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Ikea test kitchen's new menu has Swedish meatballs made out of mealworms

Courtesy of Space10

Furniture retailer IKEA is well known for its affordable, build-it-yourself decor, but also for its cheap and tasty Swedish meatballs.

Customers who enjoy the signature snack while shopping for furniture may be surprised to learn that Ikea's "future-living lab," a group in Copenhagen called Space10, which researches ideas for IKEA, has released five new dishes made from sustainable ingredients such as spirulina, beetroot, hydroponic sprouts — and mealworms.

The insect items include "Neatballs," a re-imagining of the famous Swedish version, substituting mealworms for meat, and "Bug Burgers."

Grubs are good grub: "Insects generally contain more protein and are lower in fat than traditional meats and have about 20 times higher food conversion efficiency, making it a viable addition to our current menu," Simon Caspersen, a co-founder of Space10, tells CNBC Make It.

Indeed, according to a report by the United Nations' Food and Agriculture Organization, eating insects could be a solution to many of the problems that come with humans' consumption of animal protein, including demand, cost and environmental effects.

And supposedly they don't taste too bad either. Mealworms reportedly have a nutty flavor that can taste sort of like peanuts when roasted. In fact, bugs are a longtime staple in some cuisines around the world, like Mexican and Thai.

IKEA has no immediate plans to introduce the foods to stores, Caspersen says — the project is research for making sustainability taste delicious. Have they accomplished that? Take a look at their new menu.

1. The Neatball

Courtesy of Space10

There are two versions of the Neatball: One made of mealworms and one with carrots, parsnips and beets. In connection to IKEA's classic dish, Space10 serves them "with mashed potatoes, gravy, and lingonberry sauce," to create "a true Swedish experience," according to the company's blog post.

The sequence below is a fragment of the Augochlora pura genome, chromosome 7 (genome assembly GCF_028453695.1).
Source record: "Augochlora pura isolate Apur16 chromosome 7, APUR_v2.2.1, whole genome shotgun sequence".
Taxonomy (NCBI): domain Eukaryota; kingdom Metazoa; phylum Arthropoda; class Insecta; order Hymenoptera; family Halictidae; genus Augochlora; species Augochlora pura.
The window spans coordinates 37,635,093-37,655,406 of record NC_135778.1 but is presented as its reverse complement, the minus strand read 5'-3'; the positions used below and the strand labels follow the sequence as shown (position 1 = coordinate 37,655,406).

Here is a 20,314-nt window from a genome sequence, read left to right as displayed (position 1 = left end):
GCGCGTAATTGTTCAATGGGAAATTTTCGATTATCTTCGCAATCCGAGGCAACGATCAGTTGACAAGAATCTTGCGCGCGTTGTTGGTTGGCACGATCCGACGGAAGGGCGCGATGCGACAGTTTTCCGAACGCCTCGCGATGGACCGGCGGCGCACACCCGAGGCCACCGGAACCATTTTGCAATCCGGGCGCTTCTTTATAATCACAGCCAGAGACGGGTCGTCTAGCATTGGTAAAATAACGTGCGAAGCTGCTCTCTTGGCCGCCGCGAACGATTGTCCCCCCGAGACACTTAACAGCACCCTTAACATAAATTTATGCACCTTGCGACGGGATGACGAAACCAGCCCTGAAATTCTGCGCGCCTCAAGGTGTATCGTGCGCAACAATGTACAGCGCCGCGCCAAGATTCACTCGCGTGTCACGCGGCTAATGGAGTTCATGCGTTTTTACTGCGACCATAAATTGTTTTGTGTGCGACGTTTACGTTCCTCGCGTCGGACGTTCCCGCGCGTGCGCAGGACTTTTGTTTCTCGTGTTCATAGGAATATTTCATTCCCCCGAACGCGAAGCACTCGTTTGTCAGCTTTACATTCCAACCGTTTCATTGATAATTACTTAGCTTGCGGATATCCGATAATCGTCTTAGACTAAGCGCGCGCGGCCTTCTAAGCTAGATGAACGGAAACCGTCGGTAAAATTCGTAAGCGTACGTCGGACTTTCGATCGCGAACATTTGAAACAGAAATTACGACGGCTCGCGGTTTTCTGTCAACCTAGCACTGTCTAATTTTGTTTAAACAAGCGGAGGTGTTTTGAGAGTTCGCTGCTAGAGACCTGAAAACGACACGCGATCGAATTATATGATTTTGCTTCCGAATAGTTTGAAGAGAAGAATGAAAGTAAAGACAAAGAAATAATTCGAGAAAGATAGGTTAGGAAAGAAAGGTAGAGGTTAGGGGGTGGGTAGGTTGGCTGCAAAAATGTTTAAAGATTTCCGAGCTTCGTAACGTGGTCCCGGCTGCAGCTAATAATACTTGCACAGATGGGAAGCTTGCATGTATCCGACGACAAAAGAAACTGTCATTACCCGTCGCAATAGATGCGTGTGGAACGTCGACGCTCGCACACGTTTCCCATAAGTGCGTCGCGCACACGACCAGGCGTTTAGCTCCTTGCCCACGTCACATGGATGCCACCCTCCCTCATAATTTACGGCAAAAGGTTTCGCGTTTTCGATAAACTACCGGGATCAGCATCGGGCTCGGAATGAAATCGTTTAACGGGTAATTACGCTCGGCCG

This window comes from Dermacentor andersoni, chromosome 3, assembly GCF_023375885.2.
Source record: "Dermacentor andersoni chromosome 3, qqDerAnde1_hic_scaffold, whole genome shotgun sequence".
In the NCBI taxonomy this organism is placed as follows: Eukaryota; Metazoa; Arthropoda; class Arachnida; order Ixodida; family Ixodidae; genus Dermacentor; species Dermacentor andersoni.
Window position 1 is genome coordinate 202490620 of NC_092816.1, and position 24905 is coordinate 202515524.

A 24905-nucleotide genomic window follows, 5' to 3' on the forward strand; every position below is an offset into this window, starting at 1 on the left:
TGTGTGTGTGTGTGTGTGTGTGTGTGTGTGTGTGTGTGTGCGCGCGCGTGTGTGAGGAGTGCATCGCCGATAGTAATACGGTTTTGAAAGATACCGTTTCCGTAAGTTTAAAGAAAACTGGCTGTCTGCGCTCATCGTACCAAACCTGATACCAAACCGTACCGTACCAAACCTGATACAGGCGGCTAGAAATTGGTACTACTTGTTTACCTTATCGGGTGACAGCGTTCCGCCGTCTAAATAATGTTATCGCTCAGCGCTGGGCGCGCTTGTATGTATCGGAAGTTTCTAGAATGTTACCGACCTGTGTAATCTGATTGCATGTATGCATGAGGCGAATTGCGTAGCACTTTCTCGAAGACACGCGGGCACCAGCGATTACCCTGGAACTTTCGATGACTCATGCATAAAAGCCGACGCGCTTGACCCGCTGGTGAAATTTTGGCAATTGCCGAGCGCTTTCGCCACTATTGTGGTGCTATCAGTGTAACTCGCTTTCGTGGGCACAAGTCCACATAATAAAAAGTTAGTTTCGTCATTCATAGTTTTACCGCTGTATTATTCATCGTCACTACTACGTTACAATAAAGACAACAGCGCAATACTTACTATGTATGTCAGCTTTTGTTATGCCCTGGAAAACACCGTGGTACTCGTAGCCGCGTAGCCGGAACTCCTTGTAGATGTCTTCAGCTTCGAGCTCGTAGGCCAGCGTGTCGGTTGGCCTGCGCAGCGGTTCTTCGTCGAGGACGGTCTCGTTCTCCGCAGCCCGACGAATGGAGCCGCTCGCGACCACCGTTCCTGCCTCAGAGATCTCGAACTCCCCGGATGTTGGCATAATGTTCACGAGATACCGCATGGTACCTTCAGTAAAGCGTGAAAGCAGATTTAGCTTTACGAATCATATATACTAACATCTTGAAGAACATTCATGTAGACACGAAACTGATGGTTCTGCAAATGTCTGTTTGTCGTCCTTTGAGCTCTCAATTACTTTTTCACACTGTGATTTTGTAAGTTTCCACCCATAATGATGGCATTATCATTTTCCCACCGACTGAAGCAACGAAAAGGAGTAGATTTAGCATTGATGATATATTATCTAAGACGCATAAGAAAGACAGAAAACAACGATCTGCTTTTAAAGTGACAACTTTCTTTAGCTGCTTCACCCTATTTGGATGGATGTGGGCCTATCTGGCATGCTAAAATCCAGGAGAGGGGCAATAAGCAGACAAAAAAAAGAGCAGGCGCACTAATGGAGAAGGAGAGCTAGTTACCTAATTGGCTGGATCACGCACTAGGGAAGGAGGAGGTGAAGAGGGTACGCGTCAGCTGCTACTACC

2. The Bug Burger

Courtesy of Space10

The patties are made of beetroot, parsnips, potatoes and mealworms. They're then topped with relish, ketchup (made of beetroot and blackcurrants), chive spread and lettuce grown in Space10's basement. The burger is served on a white-flour bun.

3. The Dogless Hotdog

A riff on what you might find at a baseball game, this entree substitutes glazed baby carrots for meat and is topped with beet and berry ketchup, with a cream of mustard and turmeric. Space10 also adds roasted onions, cucumbers and herbs.

The bun has a bright green color, which is from spirulina, an algae that is "an exceptionally rich source of vitamins, minerals, and protein, and one of the few nonanimal sources of vitamin B," according to Encyclopedia Britannica.

4. LOKAL Salad

Courtesy of Space10

To create a sustainable salad, Space10 grows lettuce and herbs in its basement with a hydroponic farm, for which no soil is needed. They created three salad blends: "red-veined sorrel, broccoli and tarragon; pea sprouts, pink-stem radish and thyme; and borage, red frill mustard and lemon balm," served with dressings made of basil, tarragon and lemon.

IKEA invested in AeroFarms, a New Jersey-based hydroponic farming start-up, last year.

5. Microgreen Ice Cream

Courtesy of Space10

For dessert, there's ice cream. It's made with hydroponically grown herbs like basil and mint blended with fruit juices.

Space10 is far from alone in its research — producing eco-friendly food is a challenge many wealthy business executives have set out to tackle.

Richard Branson, Bill Gates and Jack Welch have all backed Memphis Meats, a start-up that aims to grow "clean meat" in a lab. Former Cisco CEO John Chambers is an investor in cricket farm Aspire Food Group, which sells cricket flour and granola.

Mark Cuban, a judge on ABC's "Shark Tank," is an investor in crickets. He's backed Chirps Chips, which makes cricket chips, and Chapul, which makes cricket protein bars.

"Insects have been heralded for their taste by cooks and gastronomes and for their low ecological impact by environmentalists, plus for their nutritional content by public health scientists, and the UN even recommended edible insects as a resource to combat world hunger," Caspersen tells CNBC Make It.

For him, the goal is to "inspire people to be more open-minded about new ingredients" by creating dishes that are not just healthy and sustainable, but tasty too.

Adds Caspersen, "Many people still find it disgusting, and that's fine."

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